Oh, and Apple's "patent war" as you put it isn't against open source but against companies like Google and HTC who are blatantly imitating the iPhone for their own commercial benefit (unless you think they're driven by altruistic motives?)
Sorry, why exactly is BSD inferior to GPL??
It seems to me that the purpose of writing software and giving it away for free is one or more of:
a) to attempt to make the world a better place by letting others share and benefit from what you've done
b) to get kudos and recognition for what you've created
c) pursue a one man vendetta against the evils of capitalism and large corporations
If your purpose is c) then go for it, the GPL is for you, but if it's a) or b) how exactly are your objectives met by writing software and then NOT having people use it? If I'd written something like Readability and then had my ideas validated by having it deployed overnight to millions of machines around the world I'd be chuffed as hell, not upset about it.
Because the BSD and Apache licenses produce a weak commons, it's a protected area that is guaranteed in some for to remain free as in accessible. It's no good having licenses that can so easily be enclosed.
It's the misunderstanding of FOSS that makes people use BSD style licenses, they think it's a charity, they think it's altruism, it's not, it's industrial revolution.
No, it's not a misunderstanding
I've been writing code for 20 years. Most of it commercial, some I release under BSD and some under GPL. It depends entirely on how you want the product used - what platform, what role it fulfils with other software, whether you're trying to encourage or discourage commercial use, whether you're trying to encourage or discurage third-party contribution and so on.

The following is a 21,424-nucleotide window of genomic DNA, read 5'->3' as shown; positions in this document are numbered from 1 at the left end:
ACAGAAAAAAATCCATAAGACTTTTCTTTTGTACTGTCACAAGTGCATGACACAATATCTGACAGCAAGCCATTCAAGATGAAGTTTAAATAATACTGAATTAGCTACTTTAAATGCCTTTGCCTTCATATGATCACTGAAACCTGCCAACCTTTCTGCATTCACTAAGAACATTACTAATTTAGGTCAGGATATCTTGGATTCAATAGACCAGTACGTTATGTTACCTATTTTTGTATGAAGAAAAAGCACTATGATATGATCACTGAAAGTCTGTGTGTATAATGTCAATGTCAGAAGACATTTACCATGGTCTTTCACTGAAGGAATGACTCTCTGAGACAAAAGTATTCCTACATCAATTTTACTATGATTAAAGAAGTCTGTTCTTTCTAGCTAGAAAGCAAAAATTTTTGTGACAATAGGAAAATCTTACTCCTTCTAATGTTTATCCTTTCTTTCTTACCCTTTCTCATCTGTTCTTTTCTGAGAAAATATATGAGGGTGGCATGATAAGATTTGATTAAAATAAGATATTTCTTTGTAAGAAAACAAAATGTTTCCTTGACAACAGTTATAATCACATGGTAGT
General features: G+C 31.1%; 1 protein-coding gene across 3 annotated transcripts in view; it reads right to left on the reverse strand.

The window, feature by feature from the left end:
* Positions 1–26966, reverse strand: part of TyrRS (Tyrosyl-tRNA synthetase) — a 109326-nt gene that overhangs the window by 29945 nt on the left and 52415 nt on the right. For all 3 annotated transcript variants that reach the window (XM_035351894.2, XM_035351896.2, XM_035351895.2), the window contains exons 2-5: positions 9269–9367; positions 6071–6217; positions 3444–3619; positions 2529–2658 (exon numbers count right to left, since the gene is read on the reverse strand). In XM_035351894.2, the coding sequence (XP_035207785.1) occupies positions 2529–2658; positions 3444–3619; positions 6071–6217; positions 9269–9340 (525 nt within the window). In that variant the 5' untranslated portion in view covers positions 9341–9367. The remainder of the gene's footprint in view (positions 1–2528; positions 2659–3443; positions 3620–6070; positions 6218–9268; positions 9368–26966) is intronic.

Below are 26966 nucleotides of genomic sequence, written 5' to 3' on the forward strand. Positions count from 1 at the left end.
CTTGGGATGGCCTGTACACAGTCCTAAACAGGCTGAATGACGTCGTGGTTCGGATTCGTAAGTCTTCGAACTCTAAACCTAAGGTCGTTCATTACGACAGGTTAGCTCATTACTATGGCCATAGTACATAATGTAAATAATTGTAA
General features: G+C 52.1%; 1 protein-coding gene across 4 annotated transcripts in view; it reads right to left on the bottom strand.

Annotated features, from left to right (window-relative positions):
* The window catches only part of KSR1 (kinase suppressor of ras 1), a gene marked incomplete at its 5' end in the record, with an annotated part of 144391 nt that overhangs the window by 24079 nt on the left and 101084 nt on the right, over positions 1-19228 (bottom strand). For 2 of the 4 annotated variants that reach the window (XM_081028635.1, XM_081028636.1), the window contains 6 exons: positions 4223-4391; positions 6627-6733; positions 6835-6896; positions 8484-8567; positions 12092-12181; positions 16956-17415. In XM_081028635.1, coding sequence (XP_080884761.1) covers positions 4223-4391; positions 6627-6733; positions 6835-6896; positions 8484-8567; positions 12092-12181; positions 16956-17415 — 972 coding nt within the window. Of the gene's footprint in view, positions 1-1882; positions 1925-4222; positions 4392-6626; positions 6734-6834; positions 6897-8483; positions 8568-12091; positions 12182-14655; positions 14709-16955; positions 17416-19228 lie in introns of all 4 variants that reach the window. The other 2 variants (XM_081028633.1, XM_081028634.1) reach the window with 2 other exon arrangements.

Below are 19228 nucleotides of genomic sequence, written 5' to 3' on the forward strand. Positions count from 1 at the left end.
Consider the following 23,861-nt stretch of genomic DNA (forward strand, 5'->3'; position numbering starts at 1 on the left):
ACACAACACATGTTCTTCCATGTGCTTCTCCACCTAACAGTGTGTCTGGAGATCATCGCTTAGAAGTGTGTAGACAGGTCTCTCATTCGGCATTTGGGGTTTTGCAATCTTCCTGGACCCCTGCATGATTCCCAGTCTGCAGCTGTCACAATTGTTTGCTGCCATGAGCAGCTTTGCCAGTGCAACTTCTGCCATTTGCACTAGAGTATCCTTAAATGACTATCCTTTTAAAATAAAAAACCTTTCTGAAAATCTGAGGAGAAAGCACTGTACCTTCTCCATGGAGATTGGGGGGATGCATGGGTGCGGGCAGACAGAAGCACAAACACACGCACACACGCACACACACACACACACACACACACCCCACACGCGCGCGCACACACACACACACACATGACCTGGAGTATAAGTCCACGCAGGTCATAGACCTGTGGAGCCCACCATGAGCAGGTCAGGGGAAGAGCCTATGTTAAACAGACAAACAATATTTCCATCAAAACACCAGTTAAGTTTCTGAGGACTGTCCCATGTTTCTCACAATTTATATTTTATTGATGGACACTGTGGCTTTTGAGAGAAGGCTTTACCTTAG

Each license, like a programming language, is appropriate for some jobs and not for others. These days for a project I pick the license shortly after I prove the concept works, and I do that after some serious thought. Misunderstanding's got nothing to do with it.
The choice of License and development strategy is dependent on the developer(s) of the project and how they want the project to be used.
If the developers don't want people to see or modify the code, they should use a proprietary model.
If the developer wants people to see the code, but not necessarily contribute back and are happy with people using their code in proprietary code bases / products, they should use a BSD-style license.
If the developer wants people to see the code and contribute back any and all changes to the code, and is happy with people using the code in proprietary code bases / products as a library / external module, they should use the LGPL license.
If the developer wants people to see the code and contribute back any and all changes to the code, and is not happy with people using the code in proprietary code bases / products as a library / external module, they should use the GPL license.
It is that simple.
People who choose the GPL license do not necessarily have a vendetta against the evils of capitalism and large corporations. The GPL does not forbid capitalists or large corporations from using the software.
Likewise, people who choose a BSD-style license are not anti-Open Source.
Thanks for the link
First I'd heard of Readability, and I'm still stuck on OSX 10.4. Yeah, I need to upgrade, but I'll make use of Readability until then.
Open source is not a religion, nor Stallman your Lord and Savior